Orleans by Sherri L. Smith
|Author:||Sherri L. Smith|
|Publisher(s):||Putnam Juvenile (US) Putnam Publishing Group (UK)|
|Formatt:||Hardcover / Paperback / eBook|
|Genre(s):||YA Science Fiction / Dystopia|
|Release Date:||March 7, 2013|
I find the post apocalyptic genre simultaneously interesting and frustrating. I think that it has a lot of interesting potential to comment on social trends and social experimentation, but I find that it is frequently bogged down by the same story arcs over and over again. Someone who once was an elite is cast down, discovers that life sucks for everyone else, and starts to fight the system. The hero helps unravel the underlying environmental problem and then fixes it, ushering in a new era of plenty. The downtrodden peasant hits a limit and then fights against their oppressors. Orleans manages to combine all of those into something that is more complicated than it would initially appear.
Orleans takes place in the ruins of New Orleans after multiple hurricanes have stripped the Gulf region over and over to the point that the powers that be write the entire area off, particularly after a virulent incurable disease develops in their wake. The surviving population does the best they can with what they can. They do their best to avoid spreading Gulf Fever further amongst themselves (although everyone is a carrier) by dividing themselves into groups by blood type as some are more vulnerable than others.
Into this mess Fen La Guerre has to figure out a way to get a newborn baby out of the quarantine before the disease takes hold of her. Add in Daniel the naïve virologist who carries doom in his pocket and the strained truces between the blood tribes and Fen really has her work cut out for her.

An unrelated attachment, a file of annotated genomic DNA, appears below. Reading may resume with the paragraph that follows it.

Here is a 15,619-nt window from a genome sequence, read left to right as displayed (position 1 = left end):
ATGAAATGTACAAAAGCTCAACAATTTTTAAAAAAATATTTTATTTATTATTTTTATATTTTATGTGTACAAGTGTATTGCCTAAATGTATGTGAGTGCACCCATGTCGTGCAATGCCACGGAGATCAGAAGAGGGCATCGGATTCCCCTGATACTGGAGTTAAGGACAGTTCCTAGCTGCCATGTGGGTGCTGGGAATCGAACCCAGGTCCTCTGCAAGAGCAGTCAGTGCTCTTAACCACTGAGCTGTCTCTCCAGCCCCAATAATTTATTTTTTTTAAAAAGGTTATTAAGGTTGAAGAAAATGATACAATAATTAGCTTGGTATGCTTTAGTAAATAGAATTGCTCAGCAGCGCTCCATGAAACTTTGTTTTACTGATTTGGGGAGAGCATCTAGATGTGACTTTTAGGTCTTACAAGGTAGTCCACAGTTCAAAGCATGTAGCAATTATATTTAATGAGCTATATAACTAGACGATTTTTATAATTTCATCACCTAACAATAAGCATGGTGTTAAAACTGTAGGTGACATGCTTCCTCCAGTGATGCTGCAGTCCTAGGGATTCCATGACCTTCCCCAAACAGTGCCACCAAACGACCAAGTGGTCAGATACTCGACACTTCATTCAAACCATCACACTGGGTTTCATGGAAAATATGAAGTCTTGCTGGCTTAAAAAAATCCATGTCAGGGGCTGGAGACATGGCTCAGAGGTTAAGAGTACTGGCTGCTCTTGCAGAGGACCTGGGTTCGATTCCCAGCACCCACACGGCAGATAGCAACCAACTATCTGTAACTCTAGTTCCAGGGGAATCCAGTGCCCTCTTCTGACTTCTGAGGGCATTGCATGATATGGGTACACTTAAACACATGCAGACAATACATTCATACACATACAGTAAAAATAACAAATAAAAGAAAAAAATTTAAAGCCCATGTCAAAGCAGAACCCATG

Anyone who’s been in or around a disaster that involved the displacement of lots of people or is remotely familiar with the aftermath of hurricane Katrina will see echoes of it in this book. The idea of a population being written off as “unviable” by those in charge of making boundaries and building walls manned by armed guards is a chilling one.
The story is told via two points of view: Fen’s and Daniel’s. Daniel’s side is dominated by technology and its distance of third person narration. He is reliant on technology to protect him from Gulf Fever and to sneak past the walls. Fen’s side is told in dialect and in the first person. She’s driven and determined to get that baby out of Orleans and suffers many setbacks and betrayals on the way. Between the two I found myself liking Fen more overall both for her resourcefulness and the scope of the challenges that she finds herself up against. Whereas Daniel has to have his preconceived notions about Orleans smacked out of him every three steps or so and then spend some time clinging to those erroneous ideas, Fen’s reaction was to pick herself and the baby up, get out of Dodge and figure out some other route to take. The young lady has a deadline to keep. Her family ties are a canal system connecting communities and her drive to do right by the baby given to her care dominates the story. In her assumption of responsibility, she’s far more mature than Daniel.
On the social commentary side of things, it was achingly sad how some characters clearly saw themselves as expendable and endlessly frustrating that some seemed so certain that they were the hero of their life’s story. There’s a subplot about the various commercial interests that really want to reclaim the region and in some ways that informs who is going to be “the hero” as the narrative’s history sees it and whose struggles will be elided as unimportant.
I found this an exciting, tense and very sad book about Fen and her history in Orleans. The determination of the better parts of her community make up for a lot, but the specter of erasure was never far from this reader’s mind as Fen sets about her goals. I don’t typically like post apocalyptic stories as most of them have everyone running around like idiots instead of working towards adapting and rebuilding from the ruins, but this book takes on a community’s resurgence and treats in a nuanced way. I enjoyed it a great deal and will happily recommend it.